Coming soon: Barry Gardiner – The Movie

Coming soon: Barry Gardiner – The Movie
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With the BAFTAs last Sunday and the Oscars next week, film award season is well underway. And while it's too late for new entries this year, Mr S hears of a dark horse for next year's competitions. Step forward, Labour's Barry Gardiner, who is the unlikely star of a documentary about his recent private members' bill to ban 'fire and rehire' practices. Gardiner, Jeremy Corbyn's colourful shadow trade secretary, ran a series of eye-catching stunts to raise publicity for the campaign, including gatecrashing the 1922 drinks at Tory party conference: a move that prompted frenzied speculation of an imminent defection.

His efforts to change the law might have been unsuccessful but at least they have been captured for posterity. The one-hour long documentary is about to go on a national tour around the country, beginning with showings at around 40 Constituency Labour party branches and then screenings at major left-leaning events like the Durham Miners' Gala, the Tolpuddle Martyrs and potentially Glastonbury festival too. The film will then be taken to Cannes ahead of the film festival on 4 April, potentially giving Gardiner his next re-election slogan: yes we Cannes.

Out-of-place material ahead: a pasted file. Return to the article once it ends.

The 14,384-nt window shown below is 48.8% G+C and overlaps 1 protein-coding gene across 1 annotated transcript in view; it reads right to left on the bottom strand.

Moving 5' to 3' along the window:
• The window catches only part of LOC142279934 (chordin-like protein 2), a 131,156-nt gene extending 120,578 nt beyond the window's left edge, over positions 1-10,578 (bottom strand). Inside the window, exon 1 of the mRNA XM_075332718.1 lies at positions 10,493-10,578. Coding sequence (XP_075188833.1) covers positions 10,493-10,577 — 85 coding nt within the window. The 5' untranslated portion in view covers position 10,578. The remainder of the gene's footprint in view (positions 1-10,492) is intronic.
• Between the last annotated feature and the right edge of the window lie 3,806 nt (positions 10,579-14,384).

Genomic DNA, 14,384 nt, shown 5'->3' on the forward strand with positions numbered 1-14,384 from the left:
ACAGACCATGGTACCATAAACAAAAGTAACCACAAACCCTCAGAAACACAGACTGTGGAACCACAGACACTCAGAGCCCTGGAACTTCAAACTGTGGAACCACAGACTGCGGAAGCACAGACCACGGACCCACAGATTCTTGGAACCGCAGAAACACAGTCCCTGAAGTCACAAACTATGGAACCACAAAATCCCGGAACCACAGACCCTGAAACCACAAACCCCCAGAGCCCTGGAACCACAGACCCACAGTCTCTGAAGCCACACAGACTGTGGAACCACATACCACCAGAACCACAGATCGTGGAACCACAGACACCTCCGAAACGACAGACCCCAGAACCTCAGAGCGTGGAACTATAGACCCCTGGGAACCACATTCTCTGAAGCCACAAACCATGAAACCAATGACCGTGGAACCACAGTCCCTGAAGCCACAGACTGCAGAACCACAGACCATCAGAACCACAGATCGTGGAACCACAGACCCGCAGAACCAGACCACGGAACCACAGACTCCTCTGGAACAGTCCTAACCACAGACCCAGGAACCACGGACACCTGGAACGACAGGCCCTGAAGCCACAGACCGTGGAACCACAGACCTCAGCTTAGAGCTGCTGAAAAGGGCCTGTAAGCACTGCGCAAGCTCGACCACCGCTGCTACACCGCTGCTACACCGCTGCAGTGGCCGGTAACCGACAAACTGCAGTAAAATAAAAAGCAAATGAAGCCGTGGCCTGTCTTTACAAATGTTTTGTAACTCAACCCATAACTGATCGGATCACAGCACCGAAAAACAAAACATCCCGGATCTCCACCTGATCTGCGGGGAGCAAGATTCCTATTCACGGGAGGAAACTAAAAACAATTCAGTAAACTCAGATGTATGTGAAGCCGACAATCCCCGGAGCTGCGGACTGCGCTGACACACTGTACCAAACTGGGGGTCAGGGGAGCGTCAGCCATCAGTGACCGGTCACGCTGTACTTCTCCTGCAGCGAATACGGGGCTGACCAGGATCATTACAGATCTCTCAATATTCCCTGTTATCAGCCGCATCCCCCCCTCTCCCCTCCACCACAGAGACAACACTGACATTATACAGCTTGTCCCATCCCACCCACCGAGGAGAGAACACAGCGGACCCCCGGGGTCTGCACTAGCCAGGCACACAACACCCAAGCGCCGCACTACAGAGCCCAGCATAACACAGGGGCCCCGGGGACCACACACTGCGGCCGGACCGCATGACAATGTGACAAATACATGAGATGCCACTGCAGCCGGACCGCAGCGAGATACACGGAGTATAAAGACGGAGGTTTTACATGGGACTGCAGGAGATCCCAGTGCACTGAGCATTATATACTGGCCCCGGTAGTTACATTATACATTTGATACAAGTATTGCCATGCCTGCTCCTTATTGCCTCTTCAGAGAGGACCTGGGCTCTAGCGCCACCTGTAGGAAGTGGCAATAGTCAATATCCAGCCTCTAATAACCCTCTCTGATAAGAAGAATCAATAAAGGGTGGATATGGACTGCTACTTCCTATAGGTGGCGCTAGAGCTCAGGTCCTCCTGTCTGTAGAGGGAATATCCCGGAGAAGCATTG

There are even ongoing discussions to show the film on Netflix. The streaming giant is said to be keen to promote more political films and documentaries following their success of 'Knocking Down the House' which featured American firebrand Alexandria Ocasio-Cortez alongside other progressive Democrats. There's a ready-made chat up line for any amorous Labour activist next party conference: 'Why don't you come back to mine to watch the Barry Gardiner film?' Netflix and chill, indeed.

Fortunately for Gardiner, filming wrapped before the recent revelations that he'd taken more than half a million pounds in donations from a suspected Chinese spy. Film buffs IMDB estimate the budget of the documentary at £100,000: Mr S has been reassured that none of it was funded from the coffers of the CCP. Sadly, Netflix isn't available in China, denying millions there the chance to see 'Beijing Barry' in action; he'll just have to make do with his many fans in Britain instead.

Written bySteerpike

Steerpike is The Spectator's gossip columnist, serving up the latest tittle tattle from Westminster and beyond. Email tips to or message @MrSteerpike

Topics in this articlePoliticsbarry gardinerlabour